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Configuration Guide - IP Multicast

CloudEngine 12800 and 12800E V200R005C10

This document describes the configurations of IP multicast, including IP multicast basics, IGMP, MLD, PIM (IPv4), PIM (IPv6), MSDP, multicast VPN, multicast route management (IPv4), multicast route management (IPv6), IGMP snooping, MLD snooping, static multicast MAC address, multicast VLAN, multicast network management.
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Multicast Addresses

Multicast Addresses

To enable multicast sources and group members to communicate, the network must provide network-layer multicast services using multicast IP addresses. Additionally, to enable multicast data to be correctly transmitted on the local physical network, the network must provide link-layer multicast services using multicast MAC addresses. The destination address of a multicast data packet is a group with unknown members but not a specific receiver. Therefore, multicast IP addresses must be mapped to multicast MAC addresses.

IPv4 Multicast Addresses

The Internet Assigned Numbers Authority (IANA) allocates Class D addresses for IPv4 multicast. An IPv4 address is 32 bits long, and the first four bits of a Class D IP address are 1110. Therefore, multicast IP addresses range from 224.0.0.0 to 239.255.255.255. Table 1-2 describes IPv4 multicast addresses.

Table 1-2 Range and description of IPv4 multicast addresses

Class D Address Range

Description

224.0.0.0-224.0.0.255

Permanent multicast group addresses that are reserved by the IANA for routing protocols. The addresses identify a group of network devices and are not used for multicast forwarding. Table 1-3 lists the permanent multicast group addresses.

224.0.1.0-231.255.255.255

233.0.0.0-238.255.255.255

ASM group addresses that are valid on the entire network.

NOTE:

Among the ASM group addresses, 224.0.1.39 and 224.0.1.40 are reserved address, and you are not suggested to use them.

232.0.0.0-232.255.255.255

Default SSM group addresses that are valid on the entire network.

239.0.0.0-239.255.255.255

Administrative multicast addresses that are valid only in the local administrative domain. Different administrative domains can use the same administrative multicast addresses.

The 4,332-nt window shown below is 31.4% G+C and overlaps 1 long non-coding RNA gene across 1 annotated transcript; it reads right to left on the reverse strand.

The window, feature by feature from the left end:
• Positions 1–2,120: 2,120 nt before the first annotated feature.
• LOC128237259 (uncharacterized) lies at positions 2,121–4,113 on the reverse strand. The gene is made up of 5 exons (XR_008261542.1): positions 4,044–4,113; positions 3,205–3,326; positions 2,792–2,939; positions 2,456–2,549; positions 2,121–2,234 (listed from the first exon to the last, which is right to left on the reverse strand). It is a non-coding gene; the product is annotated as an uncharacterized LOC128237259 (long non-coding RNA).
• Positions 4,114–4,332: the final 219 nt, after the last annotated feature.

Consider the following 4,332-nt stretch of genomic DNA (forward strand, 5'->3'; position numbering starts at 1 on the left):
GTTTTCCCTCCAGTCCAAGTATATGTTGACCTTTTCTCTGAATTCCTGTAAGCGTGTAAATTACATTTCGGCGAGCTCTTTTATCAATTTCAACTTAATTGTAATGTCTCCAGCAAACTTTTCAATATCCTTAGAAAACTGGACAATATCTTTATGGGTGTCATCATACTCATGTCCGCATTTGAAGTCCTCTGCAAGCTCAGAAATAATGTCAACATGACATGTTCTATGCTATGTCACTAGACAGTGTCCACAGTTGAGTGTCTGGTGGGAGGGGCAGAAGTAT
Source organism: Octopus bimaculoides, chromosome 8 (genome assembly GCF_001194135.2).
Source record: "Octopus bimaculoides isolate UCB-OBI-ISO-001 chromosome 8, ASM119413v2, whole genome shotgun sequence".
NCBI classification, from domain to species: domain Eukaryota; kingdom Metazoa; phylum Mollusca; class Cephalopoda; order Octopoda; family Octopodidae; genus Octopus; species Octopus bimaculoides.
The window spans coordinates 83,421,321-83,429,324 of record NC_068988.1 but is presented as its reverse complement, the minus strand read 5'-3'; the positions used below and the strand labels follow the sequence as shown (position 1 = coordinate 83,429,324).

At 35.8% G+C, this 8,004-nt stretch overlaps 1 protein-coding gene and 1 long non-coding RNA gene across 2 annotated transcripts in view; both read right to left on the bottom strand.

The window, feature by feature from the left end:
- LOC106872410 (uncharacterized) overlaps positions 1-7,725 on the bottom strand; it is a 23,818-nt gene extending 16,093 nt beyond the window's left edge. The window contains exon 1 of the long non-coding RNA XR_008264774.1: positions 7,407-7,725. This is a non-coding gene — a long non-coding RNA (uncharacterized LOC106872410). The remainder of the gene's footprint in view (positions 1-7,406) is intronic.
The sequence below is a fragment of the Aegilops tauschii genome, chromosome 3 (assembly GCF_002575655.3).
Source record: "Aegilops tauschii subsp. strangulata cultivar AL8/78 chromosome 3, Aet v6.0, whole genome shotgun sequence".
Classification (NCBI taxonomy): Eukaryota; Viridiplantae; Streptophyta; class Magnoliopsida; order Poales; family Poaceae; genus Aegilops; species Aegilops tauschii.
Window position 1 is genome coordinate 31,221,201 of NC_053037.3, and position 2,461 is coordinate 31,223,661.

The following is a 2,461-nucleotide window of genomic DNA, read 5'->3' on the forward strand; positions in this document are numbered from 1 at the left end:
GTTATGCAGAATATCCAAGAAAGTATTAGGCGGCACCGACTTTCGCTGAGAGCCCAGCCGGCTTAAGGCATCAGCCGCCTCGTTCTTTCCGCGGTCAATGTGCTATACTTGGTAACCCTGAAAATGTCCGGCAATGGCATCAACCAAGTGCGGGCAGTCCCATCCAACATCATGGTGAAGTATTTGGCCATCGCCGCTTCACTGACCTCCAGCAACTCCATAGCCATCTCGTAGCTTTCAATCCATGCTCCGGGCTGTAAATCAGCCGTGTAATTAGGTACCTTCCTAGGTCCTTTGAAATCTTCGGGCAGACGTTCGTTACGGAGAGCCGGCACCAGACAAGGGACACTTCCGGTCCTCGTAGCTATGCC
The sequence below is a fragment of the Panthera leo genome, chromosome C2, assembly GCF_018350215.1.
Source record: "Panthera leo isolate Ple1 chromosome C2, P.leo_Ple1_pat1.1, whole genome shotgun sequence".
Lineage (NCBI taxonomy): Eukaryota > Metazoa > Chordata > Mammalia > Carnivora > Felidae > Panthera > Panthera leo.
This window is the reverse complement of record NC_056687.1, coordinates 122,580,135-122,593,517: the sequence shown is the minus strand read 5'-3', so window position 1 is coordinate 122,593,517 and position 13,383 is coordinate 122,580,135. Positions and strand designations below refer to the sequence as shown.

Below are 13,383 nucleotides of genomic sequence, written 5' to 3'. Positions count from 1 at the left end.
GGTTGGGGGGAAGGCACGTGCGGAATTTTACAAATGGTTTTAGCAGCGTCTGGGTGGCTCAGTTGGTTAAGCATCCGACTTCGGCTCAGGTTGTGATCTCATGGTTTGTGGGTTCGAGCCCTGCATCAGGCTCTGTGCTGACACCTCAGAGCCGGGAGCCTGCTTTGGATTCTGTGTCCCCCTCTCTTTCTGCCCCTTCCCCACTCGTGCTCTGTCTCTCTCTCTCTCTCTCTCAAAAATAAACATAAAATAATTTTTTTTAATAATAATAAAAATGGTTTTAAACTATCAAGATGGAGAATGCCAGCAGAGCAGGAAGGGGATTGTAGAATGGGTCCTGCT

Table 1-3 List of permanent multicast group addresses

Permanent Multicast Group Addresses

Description

224.0.0.0

Unassigned

224.0.0.1

All the hosts and routers on a network segment (similar to a broadcast address)

224.0.0.2

All multicast routers

224.0.0.3

Unassigned

224.0.0.4

Distance Vector Multicast Routing Protocol (DVMRP) routers

224.0.0.5

Open Shortest Path First (OSPF) routers

224.0.0.6

OSPF designated routers (DRs)

224.0.0.7

Shared tree (ST) routers

224.0.0.8

ST hosts

224.0.0.9

Routing Information Protocol version 2 (RIP-2) routers

224.0.0.11

Mobile agents

224.0.0.12

Dynamic Host Configuration Protocol (DHCP) servers or proxy agents

224.0.0.13

All Protocol Independent Multicast (PIM) routers

224.0.0.14

Resource Reservation Protocol (RSVP) encapsulation

224.0.0.15

Core-based tree (CBT) routers

224.0.0.16

Specified Subnetwork Bandwidth Management (SBM) device

224.0.0.17

All SBM devices

224.0.0.18

Virtual Router Redundancy Protocol (VRRP)

224.0.0.22

IGMPv3 routers

224.0.0.19-224.0.0.21

224.0.0.23-224.0.0.255

Unassigned

IPv6 Multicast Addresses

An IPv6 address is 128 bits long. The IPv6 multicast address format is defined in RFC 4291 and is shown in Figure 1-4.

Figure 1-4 IPv6 multicast address format

An IPv6 multicast address has a Group ID field to identify a multicast group.

  • FF: The leftmost eight bits are 11111111, indicating that the address is a multicast address. All IPv6 multicast addresses start with FF.

  • Flags: This field is 4 bits long and identifies the state of a multicast address.
    Table 1-4 Description of flag values

    Value

    Description

    0

    Permanent multicast group addresses that are reserved by the IANA

    1

    ASM group addresses

    2

    ASM group addresses

    3